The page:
My research focuses on understanding biological principles of efficient sensing: how do animals allocate limited sensory resources to extract the most critical information from a high-dimensional and ever-changing environment? I employ a combination of experimental and computational techniques to investigate these questions, using models to understand biological systems and taking inspiration from biology to inform efficient sensing techniques.
Insects provide excellent model systems to investigate sparse and efficient sensing, as they exhibit impressive behavioral repertoires with exceptionally compact nervous systems. Flight systems in particular are strongly constrained by the need to be small, light, and fast. My work addresses how the hawkmoth (Manduca sexta) uses limited sensory information about wing deformation in order to achieve agile flight control. I record from sensory structures arrayed over the surface of the wings to determine which features of strain drive their responses. In parallel, I employ computational methods to assess how one might optimally array a set of these sensors to best provide feedback during flight. This work contributes to our understanding of efficient sensing in a biological system and advances general methods in sparse sensing.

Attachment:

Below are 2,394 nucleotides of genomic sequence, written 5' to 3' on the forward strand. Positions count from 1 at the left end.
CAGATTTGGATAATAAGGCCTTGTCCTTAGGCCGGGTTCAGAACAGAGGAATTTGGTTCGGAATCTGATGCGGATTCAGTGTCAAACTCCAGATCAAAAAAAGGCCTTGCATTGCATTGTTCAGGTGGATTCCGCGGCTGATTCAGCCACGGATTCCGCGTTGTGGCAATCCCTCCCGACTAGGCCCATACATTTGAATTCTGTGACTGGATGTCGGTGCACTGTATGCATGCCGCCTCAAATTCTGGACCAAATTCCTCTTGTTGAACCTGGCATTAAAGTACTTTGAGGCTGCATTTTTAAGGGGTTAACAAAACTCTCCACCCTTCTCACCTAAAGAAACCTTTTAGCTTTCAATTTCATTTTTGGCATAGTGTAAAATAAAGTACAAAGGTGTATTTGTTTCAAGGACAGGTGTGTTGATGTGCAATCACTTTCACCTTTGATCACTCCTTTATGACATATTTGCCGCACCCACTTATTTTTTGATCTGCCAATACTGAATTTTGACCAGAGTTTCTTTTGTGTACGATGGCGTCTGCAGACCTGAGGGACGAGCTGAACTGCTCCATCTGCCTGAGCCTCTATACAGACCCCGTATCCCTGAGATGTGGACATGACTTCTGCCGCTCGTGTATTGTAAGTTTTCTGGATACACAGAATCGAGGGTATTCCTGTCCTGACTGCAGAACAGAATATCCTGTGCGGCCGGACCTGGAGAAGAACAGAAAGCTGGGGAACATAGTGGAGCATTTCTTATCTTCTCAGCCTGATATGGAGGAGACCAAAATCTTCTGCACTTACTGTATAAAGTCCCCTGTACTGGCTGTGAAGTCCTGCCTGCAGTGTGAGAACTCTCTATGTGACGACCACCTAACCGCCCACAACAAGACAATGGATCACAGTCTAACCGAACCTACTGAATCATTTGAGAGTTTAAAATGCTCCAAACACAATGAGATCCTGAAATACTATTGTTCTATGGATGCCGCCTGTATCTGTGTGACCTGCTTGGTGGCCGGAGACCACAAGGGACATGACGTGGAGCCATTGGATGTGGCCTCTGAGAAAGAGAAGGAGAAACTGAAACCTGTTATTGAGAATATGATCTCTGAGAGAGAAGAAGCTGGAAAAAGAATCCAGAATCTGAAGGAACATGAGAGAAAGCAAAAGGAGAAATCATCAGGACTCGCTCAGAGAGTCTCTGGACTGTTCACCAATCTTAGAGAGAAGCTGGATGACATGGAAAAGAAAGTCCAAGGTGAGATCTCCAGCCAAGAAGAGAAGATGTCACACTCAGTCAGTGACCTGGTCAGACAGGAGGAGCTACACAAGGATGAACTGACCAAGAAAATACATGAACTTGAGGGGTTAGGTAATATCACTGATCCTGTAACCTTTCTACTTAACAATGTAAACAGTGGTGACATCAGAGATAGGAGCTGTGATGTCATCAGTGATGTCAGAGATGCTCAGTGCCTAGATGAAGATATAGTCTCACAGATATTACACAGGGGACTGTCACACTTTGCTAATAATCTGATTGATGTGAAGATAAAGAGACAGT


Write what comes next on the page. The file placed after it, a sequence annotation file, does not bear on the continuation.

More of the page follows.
- PhD, Neuroscience, University of Washington, 2019;
- BA, Biological Sciences, University of Chicago, 2011